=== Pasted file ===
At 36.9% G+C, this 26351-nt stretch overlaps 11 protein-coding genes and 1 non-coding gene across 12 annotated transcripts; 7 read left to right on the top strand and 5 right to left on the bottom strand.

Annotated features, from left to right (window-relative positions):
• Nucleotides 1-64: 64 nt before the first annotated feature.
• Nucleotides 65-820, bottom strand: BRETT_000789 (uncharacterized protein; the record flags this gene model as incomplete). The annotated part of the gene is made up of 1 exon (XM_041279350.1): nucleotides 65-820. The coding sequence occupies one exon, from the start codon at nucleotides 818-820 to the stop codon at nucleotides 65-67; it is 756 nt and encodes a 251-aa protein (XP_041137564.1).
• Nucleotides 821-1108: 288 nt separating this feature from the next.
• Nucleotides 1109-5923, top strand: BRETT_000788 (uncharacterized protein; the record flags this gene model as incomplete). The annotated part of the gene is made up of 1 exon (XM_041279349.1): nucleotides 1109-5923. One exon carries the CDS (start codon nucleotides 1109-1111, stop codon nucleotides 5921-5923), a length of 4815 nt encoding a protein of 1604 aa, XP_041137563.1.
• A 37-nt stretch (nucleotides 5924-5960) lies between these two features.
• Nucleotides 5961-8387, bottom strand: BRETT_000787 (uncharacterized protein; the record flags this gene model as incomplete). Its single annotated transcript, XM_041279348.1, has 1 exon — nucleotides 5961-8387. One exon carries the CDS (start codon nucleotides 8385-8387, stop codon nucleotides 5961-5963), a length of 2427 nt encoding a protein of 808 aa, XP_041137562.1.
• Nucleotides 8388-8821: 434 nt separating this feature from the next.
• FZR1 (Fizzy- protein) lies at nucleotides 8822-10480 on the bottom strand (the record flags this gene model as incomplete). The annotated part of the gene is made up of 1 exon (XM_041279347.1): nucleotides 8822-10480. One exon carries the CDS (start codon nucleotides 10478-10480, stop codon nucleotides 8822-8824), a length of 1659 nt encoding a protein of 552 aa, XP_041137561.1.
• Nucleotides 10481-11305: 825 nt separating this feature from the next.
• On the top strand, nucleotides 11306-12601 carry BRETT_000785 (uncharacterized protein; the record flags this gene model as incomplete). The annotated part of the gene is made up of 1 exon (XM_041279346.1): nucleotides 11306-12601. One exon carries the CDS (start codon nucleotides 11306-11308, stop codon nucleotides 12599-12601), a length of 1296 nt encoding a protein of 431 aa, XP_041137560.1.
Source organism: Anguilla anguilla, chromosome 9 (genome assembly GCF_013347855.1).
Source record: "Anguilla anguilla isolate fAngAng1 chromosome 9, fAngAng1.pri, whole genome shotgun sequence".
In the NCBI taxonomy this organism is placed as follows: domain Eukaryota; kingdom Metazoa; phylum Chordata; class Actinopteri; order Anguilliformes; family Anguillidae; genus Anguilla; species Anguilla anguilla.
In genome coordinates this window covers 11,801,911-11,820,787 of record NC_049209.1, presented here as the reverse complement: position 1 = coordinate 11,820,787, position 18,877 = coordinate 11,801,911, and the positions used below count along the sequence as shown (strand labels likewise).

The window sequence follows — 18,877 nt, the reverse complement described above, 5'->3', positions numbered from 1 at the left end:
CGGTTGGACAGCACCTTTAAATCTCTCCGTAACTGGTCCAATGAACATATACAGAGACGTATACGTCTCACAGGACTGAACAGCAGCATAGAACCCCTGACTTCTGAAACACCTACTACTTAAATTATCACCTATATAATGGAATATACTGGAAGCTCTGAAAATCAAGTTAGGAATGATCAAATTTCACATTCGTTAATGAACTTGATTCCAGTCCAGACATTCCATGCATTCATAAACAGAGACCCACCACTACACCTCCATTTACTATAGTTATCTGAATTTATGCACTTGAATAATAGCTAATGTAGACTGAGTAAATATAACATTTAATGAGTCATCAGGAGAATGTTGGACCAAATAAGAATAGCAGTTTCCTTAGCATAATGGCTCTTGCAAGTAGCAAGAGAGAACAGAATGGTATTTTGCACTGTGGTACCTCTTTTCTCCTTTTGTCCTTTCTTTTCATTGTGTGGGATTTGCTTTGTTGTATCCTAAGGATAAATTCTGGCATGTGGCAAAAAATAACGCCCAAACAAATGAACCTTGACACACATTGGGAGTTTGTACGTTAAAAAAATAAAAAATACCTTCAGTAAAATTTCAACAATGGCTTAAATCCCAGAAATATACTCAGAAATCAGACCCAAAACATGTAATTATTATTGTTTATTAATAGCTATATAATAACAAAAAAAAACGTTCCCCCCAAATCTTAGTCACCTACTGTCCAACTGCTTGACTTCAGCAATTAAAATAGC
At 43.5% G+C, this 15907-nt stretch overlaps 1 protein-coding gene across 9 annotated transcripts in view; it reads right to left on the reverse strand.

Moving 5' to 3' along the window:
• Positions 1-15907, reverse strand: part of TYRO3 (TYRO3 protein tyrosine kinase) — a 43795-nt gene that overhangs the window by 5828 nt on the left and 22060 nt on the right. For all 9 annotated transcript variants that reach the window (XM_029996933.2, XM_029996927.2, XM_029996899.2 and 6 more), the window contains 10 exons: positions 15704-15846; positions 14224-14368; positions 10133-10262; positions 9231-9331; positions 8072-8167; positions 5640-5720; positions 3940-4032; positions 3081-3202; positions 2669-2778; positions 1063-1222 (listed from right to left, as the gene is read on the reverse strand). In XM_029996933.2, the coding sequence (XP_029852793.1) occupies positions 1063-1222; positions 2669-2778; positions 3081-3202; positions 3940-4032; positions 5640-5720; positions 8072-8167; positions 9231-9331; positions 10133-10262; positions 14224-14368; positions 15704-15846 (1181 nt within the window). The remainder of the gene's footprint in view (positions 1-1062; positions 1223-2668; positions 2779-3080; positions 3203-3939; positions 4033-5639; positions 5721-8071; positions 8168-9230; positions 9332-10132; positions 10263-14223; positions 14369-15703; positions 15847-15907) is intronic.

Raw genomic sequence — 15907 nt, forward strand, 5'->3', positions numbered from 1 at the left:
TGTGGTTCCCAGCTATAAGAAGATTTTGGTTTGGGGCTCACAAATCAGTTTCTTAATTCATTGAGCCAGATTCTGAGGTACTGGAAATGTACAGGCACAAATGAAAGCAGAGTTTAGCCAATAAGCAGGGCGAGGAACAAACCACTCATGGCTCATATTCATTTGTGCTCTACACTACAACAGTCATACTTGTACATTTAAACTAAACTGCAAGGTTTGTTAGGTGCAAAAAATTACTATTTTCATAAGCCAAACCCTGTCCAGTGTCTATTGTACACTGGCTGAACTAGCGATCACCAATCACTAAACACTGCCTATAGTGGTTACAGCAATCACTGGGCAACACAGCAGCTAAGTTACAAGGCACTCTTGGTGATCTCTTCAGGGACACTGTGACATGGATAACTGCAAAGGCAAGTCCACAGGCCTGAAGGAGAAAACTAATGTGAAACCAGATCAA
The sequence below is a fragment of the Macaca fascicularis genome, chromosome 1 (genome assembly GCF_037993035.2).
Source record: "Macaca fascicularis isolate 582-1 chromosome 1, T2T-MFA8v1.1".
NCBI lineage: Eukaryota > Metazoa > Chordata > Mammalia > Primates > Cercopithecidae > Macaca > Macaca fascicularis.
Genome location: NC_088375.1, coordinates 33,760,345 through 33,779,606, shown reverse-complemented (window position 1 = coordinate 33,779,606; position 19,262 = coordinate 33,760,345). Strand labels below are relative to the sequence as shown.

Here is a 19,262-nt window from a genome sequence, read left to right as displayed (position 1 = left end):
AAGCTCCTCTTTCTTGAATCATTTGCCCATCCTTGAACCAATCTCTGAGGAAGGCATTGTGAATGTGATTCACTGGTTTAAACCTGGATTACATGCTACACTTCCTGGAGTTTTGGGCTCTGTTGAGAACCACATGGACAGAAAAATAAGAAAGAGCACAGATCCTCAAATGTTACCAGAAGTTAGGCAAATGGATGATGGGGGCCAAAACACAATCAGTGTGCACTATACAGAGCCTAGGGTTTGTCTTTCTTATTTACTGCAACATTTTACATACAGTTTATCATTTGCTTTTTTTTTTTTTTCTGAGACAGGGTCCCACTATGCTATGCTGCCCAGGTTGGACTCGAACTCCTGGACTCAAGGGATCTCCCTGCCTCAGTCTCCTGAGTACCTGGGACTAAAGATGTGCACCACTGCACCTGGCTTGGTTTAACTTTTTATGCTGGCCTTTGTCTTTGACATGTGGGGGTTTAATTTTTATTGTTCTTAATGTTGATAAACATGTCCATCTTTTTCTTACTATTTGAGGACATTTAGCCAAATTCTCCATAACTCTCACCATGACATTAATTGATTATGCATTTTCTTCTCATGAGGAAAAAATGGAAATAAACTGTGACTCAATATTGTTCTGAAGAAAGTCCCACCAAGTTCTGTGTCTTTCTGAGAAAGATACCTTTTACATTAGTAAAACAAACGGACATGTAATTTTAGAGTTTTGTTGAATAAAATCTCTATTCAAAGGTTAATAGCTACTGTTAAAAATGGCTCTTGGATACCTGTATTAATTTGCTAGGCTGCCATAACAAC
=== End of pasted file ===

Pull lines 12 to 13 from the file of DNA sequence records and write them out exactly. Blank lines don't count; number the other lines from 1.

• On the top strand, nucleotides 11306-12601 carry BRETT_000785 (uncharacterized protein; the record flags this gene model as incomplete). The annotated part of the gene is made up of 1 exon (XM_041279346.1): nucleotides 11306-12601. One exon carries the CDS (start codon nucleotides 11306-11308, stop codon nucleotides 12599-12601), a length of 1296 nt encoding a protein of 431 aa, XP_041137560.1.
Source organism: Anguilla anguilla, chromosome 9 (genome assembly GCF_013347855.1).